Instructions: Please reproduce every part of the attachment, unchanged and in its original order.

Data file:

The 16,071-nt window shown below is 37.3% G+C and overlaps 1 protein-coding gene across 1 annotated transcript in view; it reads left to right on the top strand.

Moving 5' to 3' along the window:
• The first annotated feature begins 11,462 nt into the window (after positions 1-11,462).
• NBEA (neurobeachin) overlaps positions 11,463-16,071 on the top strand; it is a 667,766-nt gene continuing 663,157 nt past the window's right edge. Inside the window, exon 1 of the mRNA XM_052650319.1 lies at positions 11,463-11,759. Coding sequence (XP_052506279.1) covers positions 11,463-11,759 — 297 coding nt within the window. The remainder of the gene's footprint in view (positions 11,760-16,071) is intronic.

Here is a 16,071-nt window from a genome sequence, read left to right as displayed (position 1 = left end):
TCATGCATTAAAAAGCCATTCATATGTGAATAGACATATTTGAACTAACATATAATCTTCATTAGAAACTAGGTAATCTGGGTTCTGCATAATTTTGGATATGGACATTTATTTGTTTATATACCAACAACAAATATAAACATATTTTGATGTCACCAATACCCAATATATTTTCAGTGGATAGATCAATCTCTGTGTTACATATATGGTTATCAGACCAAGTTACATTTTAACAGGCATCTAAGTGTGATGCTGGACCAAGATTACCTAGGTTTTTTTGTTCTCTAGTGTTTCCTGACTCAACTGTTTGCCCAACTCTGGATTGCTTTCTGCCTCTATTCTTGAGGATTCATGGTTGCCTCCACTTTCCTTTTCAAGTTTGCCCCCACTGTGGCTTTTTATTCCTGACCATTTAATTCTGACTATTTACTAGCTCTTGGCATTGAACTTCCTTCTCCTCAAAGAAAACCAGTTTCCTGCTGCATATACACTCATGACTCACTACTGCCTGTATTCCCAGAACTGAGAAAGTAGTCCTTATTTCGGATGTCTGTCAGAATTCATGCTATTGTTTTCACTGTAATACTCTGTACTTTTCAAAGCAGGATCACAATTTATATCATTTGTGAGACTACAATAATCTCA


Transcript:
The 16,071-nt window shown below is 37.3% G+C and overlaps 1 protein-coding gene across 1 annotated transcript in view; it reads left to right on the top strand.

Moving 5' to 3' along the window:
• The first annotated feature begins 11,462 nt into the window (after positions 1-11,462).
• NBEA (neurobeachin) overlaps positions 11,463-16,071 on the top strand; it is a 667,766-nt gene continuing 663,157 nt past the window's right edge. Inside the window, exon 1 of the mRNA XM_052650319.1 lies at positions 11,463-11,759. Coding sequence (XP_052506279.1) covers positions 11,463-11,759 — 297 coding nt within the window. The remainder of the gene's footprint in view (positions 11,760-16,071) is intronic.

Here is a 16,071-nt window from a genome sequence, read left to right as displayed (position 1 = left end):
TCATGCATTAAAAAGCCATTCATATGTGAATAGACATATTTGAACTAACATATAATCTTCATTAGAAACTAGGTAATCTGGGTTCTGCATAATTTTGGATATGGACATTTATTTGTTTATATACCAACAACAAATATAAACATATTTTGATGTCACCAATACCCAATATATTTTCAGTGGATAGATCAATCTCTGTGTTACATATATGGTTATCAGACCAAGTTACATTTTAACAGGCATCTAAGTGTGATGCTGGACCAAGATTACCTAGGTTTTTTTGTTCTCTAGTGTTTCCTGACTCAACTGTTTGCCCAACTCTGGATTGCTTTCTGCCTCTATTCTTGAGGATTCATGGTTGCCTCCACTTTCCTTTTCAAGTTTGCCCCCACTGTGGCTTTTTATTCCTGACCATTTAATTCTGACTATTTACTAGCTCTTGGCATTGAACTTCCTTCTCCTCAAAGAAAACCAGTTTCCTGCTGCATATACACTCATGACTCACTACTGCCTGTATTCCCAGAACTGAGAAAGTAGTCCTTATTTCGGATGTCTGTCAGAATTCATGCTATTGTTTTCACTGTAATACTCTGTACTTTTCAAAGCAGGATCACAATTTATATCATTTGTGAGACTACAATAATCTCA